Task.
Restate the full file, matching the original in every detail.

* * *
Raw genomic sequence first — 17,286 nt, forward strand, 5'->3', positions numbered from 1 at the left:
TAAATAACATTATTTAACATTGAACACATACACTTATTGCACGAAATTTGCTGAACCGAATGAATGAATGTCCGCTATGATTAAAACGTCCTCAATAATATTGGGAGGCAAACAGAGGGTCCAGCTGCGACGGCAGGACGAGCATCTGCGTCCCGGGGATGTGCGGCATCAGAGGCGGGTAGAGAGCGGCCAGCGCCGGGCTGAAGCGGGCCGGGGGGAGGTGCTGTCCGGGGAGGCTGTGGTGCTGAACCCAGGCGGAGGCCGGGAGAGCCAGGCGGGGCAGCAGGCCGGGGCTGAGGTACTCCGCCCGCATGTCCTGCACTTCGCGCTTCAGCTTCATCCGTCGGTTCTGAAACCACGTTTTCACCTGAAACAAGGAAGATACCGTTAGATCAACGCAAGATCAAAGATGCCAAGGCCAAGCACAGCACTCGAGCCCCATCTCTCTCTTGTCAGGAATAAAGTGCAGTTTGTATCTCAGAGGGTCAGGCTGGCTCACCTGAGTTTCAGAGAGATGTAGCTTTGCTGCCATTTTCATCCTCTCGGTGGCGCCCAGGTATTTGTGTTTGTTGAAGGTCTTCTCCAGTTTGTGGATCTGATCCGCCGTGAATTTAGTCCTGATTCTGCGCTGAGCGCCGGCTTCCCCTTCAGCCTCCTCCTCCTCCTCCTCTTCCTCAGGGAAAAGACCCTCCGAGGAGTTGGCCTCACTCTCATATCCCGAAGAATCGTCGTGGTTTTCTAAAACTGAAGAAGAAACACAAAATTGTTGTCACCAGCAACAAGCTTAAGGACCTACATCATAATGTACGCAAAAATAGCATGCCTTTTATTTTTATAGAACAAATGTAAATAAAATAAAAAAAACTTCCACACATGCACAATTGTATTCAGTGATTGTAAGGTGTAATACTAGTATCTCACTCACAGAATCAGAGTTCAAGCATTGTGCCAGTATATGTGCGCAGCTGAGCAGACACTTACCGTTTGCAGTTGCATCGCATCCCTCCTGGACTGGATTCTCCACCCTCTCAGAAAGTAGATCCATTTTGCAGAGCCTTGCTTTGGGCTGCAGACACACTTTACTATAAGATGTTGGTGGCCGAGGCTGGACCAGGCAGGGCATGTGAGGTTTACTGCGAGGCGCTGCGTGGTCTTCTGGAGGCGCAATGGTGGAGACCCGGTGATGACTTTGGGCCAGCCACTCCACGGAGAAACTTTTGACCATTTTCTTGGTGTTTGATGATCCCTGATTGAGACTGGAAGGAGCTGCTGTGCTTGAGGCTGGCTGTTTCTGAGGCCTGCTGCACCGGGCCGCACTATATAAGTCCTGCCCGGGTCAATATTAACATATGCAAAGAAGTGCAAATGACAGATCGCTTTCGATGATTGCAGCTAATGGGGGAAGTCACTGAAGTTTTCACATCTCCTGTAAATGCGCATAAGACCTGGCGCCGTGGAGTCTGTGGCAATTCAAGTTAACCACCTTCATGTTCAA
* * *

Raw genomic sequence first — 17,286 nt, forward strand, 5'->3', positions numbered from 1 at the left:
TAAATAACATTATTTAACATTGAACACATACACTTATTGCACGAAATTTGCTGAACCGAATGAATGAATGTCCGCTATGATTAAAACGTCCTCAATAATATTGGGAGGCAAACAGAGGGTCCAGCTGCGACGGCAGGACGAGCATCTGCGTCCCGGGGATGTGCGGCATCAGAGGCGGGTAGAGAGCGGCCAGCGCCGGGCTGAAGCGGGCCGGGGGGAGGTGCTGTCCGGGGAGGCTGTGGTGCTGAACCCAGGCGGAGGCCGGGAGAGCCAGGCGGGGCAGCAGGCCGGGGCTGAGGTACTCCGCCCGCATGTCCTGCACTTCGCGCTTCAGCTTCATCCGTCGGTTCTGAAACCACGTTTTCACCTGAAACAAGGAAGATACCGTTAGATCAACGCAAGATCAAAGATGCCAAGGCCAAGCACAGCACTCGAGCCCCATCTCTCTCTTGTCAGGAATAAAGTGCAGTTTGTATCTCAGAGGGTCAGGCTGGCTCACCTGAGTTTCAGAGAGATGTAGCTTTGCTGCCATTTTCATCCTCTCGGTGGCGCCCAGGTATTTGTGTTTGTTGAAGGTCTTCTCCAGTTTGTGGATCTGATCCGCCGTGAATTTAGTCCTGATTCTGCGCTGAGCGCCGGCTTCCCCTTCAGCCTCCTCCTCCTCCTCCTCTTCCTCAGGGAAAAGACCCTCCGAGGAGTTGGCCTCACTCTCATATCCCGAAGAATCGTCGTGGTTTTCTAAAACTGAAGAAGAAACACAAAATTGTTGTCACCAGCAACAAGCTTAAGGACCTACATCATAATGTACGCAAAAATAGCATGCCTTTTATTTTTATAGAACAAATGTAAATAAAATAAAAAAAACTTCCACACATGCACAATTGTATTCAGTGATTGTAAGGTGTAATACTAGTATCTCACTCACAGAATCAGAGTTCAAGCATTGTGCCAGTATATGTGCGCAGCTGAGCAGACACTTACCGTTTGCAGTTGCATCGCATCCCTCCTGGACTGGATTCTCCACCCTCTCAGAAAGTAGATCCATTTTGCAGAGCCTTGCTTTGGGCTGCAGACACACTTTACTATAAGATGTTGGTGGCCGAGGCTGGACCAGGCAGGGCATGTGAGGTTTACTGCGAGGCGCTGCGTGGTCTTCTGGAGGCGCAATGGTGGAGACCCGGTGATGACTTTGGGCCAGCCACTCCACGGAGAAACTTTTGACCATTTTCTTGGTGTTTGATGATCCCTGATTGAGACTGGAAGGAGCTGCTGTGCTTGAGGCTGGCTGTTTCTGAGGCCTGCTGCACCGGGCCGCACTATATAAGTCCTGCCCGGGTCAATATTAACATATGCAAAGAAGTGCAAATGACAGATCGCTTTCGATGATTGCAGCTAATGGGGGAAGTCACTGAAGTTTTCACATCTCCTGTAAATGCGCATAAGACCTGGCGCCGTGGAGTCTGTGGCAATTCAAGTTAACCACCTTCATGTTCAA